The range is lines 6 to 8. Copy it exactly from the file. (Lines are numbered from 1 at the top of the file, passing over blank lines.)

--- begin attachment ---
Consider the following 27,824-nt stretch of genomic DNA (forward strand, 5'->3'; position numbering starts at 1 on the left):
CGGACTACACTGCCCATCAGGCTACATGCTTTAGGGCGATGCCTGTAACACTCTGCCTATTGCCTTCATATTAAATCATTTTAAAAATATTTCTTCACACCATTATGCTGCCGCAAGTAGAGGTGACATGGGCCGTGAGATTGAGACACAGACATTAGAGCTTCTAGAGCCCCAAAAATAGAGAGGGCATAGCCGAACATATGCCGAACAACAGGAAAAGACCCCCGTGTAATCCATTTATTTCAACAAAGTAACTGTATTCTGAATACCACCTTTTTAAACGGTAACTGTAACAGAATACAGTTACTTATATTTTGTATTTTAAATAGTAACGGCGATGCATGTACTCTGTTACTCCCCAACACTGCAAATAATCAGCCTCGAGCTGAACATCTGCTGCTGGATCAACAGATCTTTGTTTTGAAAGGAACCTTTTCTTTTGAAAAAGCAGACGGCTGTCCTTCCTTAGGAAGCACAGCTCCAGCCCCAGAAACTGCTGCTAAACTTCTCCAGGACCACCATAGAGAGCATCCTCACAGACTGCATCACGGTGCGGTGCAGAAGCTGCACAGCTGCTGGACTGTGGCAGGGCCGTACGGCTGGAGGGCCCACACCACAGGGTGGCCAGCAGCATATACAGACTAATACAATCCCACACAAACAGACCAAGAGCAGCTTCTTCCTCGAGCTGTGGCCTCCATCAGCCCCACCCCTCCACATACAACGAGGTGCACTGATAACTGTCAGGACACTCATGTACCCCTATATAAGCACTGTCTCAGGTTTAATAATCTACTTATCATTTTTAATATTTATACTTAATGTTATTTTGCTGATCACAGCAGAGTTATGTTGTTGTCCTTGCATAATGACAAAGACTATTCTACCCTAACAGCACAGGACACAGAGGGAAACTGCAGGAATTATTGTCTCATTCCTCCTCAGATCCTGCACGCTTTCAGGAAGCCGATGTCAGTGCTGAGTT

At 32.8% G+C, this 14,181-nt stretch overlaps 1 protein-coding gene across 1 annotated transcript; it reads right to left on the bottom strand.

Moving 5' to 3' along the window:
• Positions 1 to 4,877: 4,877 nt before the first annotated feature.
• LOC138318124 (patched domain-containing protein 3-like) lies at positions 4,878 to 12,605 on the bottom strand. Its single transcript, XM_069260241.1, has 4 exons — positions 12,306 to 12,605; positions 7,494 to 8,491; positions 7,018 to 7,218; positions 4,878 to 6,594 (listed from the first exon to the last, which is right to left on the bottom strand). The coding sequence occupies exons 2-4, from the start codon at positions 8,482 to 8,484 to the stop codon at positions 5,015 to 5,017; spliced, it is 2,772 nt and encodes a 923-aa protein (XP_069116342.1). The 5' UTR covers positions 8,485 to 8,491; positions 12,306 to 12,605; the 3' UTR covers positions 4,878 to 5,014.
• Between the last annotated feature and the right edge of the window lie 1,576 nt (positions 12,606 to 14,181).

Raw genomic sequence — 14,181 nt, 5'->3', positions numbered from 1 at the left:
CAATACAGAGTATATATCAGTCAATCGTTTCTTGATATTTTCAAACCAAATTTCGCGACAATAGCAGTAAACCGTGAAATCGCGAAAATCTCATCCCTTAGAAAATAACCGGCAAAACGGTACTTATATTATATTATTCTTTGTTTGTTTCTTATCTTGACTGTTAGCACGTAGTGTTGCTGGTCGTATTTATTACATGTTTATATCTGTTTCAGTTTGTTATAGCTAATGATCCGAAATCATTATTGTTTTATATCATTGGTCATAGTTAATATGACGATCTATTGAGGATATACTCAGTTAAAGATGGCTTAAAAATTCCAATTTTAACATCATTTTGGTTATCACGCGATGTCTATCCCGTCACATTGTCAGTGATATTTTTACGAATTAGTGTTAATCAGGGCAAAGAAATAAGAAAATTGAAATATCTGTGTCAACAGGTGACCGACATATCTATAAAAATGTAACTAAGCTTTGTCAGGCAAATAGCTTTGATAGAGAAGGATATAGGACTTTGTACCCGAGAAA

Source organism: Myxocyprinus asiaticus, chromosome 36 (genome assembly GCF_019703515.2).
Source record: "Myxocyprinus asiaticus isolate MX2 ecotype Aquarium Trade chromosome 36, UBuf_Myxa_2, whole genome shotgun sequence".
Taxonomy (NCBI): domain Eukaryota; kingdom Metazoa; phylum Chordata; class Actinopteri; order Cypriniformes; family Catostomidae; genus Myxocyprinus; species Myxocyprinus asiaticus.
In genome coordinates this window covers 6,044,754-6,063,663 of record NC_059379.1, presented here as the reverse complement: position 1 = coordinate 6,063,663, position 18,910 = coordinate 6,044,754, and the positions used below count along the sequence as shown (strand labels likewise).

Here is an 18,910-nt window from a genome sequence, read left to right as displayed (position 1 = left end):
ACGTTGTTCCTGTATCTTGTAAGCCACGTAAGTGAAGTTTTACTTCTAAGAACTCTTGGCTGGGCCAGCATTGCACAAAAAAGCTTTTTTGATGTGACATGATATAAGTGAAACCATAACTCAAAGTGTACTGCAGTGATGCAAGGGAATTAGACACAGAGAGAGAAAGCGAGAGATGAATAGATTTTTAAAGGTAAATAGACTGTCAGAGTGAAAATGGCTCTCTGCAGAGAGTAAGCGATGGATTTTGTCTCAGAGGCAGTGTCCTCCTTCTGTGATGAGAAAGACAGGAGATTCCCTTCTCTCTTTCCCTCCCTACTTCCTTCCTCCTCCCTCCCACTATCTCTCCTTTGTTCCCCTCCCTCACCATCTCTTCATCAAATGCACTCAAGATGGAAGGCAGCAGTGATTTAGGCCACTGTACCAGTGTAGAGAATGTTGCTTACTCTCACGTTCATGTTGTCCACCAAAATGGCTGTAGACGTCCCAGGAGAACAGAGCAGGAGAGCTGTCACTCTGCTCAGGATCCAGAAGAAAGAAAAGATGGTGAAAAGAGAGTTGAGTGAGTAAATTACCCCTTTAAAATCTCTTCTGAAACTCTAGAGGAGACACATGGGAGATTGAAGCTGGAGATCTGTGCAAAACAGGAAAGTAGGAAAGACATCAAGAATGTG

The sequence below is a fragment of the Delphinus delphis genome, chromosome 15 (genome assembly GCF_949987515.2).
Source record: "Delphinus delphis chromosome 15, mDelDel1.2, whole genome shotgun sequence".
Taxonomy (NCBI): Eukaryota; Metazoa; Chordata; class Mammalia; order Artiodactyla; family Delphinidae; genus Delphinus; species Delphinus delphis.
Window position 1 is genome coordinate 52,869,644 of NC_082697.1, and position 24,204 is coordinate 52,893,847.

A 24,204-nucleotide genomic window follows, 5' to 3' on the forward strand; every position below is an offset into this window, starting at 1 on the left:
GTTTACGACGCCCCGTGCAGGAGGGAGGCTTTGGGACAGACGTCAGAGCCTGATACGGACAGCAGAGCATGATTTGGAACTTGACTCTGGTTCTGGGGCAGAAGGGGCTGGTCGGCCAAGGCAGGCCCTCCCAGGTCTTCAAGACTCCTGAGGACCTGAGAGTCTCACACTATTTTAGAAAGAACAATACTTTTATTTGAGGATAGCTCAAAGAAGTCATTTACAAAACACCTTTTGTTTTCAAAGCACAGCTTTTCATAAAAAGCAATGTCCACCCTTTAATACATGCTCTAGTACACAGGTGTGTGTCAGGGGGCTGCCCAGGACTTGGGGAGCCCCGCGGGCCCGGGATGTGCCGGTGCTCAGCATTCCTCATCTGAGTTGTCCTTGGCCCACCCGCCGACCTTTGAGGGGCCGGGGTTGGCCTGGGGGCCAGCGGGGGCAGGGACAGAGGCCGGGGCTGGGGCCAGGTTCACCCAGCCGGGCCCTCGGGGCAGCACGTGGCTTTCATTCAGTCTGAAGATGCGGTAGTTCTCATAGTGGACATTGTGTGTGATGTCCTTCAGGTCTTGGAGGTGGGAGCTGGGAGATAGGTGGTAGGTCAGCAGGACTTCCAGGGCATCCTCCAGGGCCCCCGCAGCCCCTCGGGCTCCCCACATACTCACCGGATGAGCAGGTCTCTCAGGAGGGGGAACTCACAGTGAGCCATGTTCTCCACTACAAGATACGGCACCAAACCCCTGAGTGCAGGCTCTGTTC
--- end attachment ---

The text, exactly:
• LOC138318124 (patched domain-containing protein 3-like) lies at positions 4,878 to 12,605 on the bottom strand. Its single transcript, XM_069260241.1, has 4 exons — positions 12,306 to 12,605; positions 7,494 to 8,491; positions 7,018 to 7,218; positions 4,878 to 6,594 (listed from the first exon to the last, which is right to left on the bottom strand). The coding sequence occupies exons 2-4, from the start codon at positions 8,482 to 8,484 to the stop codon at positions 5,015 to 5,017; spliced, it is 2,772 nt and encodes a 923-aa protein (XP_069116342.1). The 5' UTR covers positions 8,485 to 8,491; positions 12,306 to 12,605; the 3' UTR covers positions 4,878 to 5,014.
• Between the last annotated feature and the right edge of the window lie 1,576 nt (positions 12,606 to 14,181).

Raw genomic sequence — 14,181 nt, 5'->3', positions numbered from 1 at the left: